My thoughts: Going into this novel, I knew one thing: Bravo bought it and is creating a scripted series around it. I expected a soapy and fun tale of a Ponzi scheme gone wrong. I got that, but I was surprised how good Alger's writing was and how funny and astute her descriptions and observations were: "He dressed as he did--Nantucket reds and bow ties and hunting jackets--without irony. He played lacrosse and drank his way through college, never doubting that a spot in the Morgan Stanley Investment Banking program would be available to him upon graduation (it was), and after that, a job at his wife's father's hedge fund." During the first fifty pages, I was gleefully laughing at Alger's descriptions of these upper crusters: "There's practically no floral budget," Ines declared when she had been named committee chairwoman. "We'll have to get creative. Opulence is out, anyway." She wasn't lamenting; Ines simply stated unpleasant facts with a sort of stoic fortitude." Alger gets this world: she's a lawyer, a former analyst, and her father is a Wall Street financier, yet this novel has a delightful outsider feel because the reader sees this world through the eyes of Paul. He lives in this world, and his marriage to Merrill is a delightfully authentic love story, but he's from North Carolina and observes things as an outsider in many ways. Interestingly, so does Merrill. Unlike her sister Lily, who was never the smart one, Merrill enjoys her demanding job and has the ability (and braveness) to question the assumptions of the life in which she was raised. As much as I laughed at the station of the rich in this novel, it was funny because Alger's humor is an intelligent and thoughtful one: "The Darlings of new York." Ines loved to reference "the article" in casual conversation, and she spoke of Duncan Sander as though they were old friends. In truth, it wasn't really an article, but more of a blurb attached to a glossy photograph of Ines and Lily, inexplicably attired in white cocktail dresses, frolicking on the front lawn with Bacall, the family Weimaraner." I'm not particularly drawn to financial thrillers, and while this novel qualifies, it is very much a character-based novel. There aren't easy answers or obvious bad people. Each character is well-crafted, complex, and driven by motivations that the reader can understand. Alger makes the complex world of financial accounting simple and fascinating. Favorite passage: "Manhattan was a Darwinian environment: only the strongest survived. The weak, the nice, the naive, the ones who smiled at passersby on the sidewalk, all got weeded out. They would come to New York for a few years after college, rent shoebox apartments in Hell's Kitchen or Murray Hill, work at a bank or wait tables or audition for bit parts in off-off-Broadway productions. They would meet other twenty-somethings over after-work drinks at soulless bars in midtown; get laid; get their hearts broken. They would feel themselves becoming impatient, jaded, cynical, rude anxious, neurotic. They would give up. They would opt out. They would scurry back to their hometowns or to the suburbs or secondary cities like Boston or D.C. or Atlanta, before they had had a chance to breed." The verdict: The Darlings is a delightful modern novel about life, love, loyalty and taking chances. Alger grounds her characters in the financial crisis and a Ponzi scheme, but ultimately this novel is a character-driven page-turner about how and why we make choices in difficult situations. Rating: 5 out of 5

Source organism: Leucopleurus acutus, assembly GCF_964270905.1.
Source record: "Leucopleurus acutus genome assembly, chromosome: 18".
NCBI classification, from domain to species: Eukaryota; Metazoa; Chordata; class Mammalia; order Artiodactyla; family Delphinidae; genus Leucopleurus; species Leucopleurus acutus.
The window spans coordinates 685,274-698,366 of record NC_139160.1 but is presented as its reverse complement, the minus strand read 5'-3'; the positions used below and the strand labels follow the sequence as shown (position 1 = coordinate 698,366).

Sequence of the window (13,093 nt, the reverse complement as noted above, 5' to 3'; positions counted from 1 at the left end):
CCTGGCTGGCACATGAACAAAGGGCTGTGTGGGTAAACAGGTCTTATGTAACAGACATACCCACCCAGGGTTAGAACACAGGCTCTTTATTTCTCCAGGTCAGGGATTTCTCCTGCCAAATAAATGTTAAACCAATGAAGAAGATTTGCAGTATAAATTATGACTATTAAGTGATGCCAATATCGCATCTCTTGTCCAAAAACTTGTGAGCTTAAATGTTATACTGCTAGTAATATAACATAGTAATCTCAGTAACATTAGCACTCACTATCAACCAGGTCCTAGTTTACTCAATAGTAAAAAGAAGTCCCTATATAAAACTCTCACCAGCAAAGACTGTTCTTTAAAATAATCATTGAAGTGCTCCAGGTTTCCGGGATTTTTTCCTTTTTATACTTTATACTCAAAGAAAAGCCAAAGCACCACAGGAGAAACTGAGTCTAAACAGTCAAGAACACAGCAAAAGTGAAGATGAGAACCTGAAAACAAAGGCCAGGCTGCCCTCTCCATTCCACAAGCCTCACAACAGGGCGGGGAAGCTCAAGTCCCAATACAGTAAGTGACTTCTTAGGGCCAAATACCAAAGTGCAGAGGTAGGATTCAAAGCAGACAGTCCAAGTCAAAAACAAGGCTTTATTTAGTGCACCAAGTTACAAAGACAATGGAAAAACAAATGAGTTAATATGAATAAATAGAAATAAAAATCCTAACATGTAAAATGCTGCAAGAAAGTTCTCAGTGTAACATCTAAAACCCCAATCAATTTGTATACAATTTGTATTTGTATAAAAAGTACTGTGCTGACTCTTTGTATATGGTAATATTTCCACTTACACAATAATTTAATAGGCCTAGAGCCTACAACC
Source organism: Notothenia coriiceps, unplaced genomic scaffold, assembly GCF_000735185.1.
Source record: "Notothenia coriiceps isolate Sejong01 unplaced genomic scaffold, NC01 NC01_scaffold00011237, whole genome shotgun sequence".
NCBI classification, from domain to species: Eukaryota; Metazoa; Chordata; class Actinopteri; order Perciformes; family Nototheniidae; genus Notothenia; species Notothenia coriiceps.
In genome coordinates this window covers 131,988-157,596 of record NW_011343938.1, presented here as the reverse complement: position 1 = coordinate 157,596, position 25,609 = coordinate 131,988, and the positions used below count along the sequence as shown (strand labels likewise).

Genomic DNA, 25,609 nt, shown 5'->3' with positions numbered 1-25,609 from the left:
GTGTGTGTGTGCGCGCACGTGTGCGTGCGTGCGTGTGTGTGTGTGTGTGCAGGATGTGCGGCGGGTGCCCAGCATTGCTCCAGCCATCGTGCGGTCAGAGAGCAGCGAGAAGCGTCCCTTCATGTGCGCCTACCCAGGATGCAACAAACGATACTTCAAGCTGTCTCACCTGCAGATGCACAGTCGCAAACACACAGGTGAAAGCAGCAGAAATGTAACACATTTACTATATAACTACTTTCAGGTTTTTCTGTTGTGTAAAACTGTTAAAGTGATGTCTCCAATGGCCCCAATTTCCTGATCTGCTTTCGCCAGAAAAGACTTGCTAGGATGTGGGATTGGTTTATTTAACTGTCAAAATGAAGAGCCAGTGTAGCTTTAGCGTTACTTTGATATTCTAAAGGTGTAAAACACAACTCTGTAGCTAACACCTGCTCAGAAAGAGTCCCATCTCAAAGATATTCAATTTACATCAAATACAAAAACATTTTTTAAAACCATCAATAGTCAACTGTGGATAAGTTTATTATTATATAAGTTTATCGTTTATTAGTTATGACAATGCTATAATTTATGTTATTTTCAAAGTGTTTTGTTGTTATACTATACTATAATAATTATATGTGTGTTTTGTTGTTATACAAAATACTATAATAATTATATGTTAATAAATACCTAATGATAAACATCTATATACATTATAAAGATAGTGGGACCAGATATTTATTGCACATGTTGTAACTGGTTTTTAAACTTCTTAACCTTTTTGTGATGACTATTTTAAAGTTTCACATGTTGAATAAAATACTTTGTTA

The Darlings : A Novel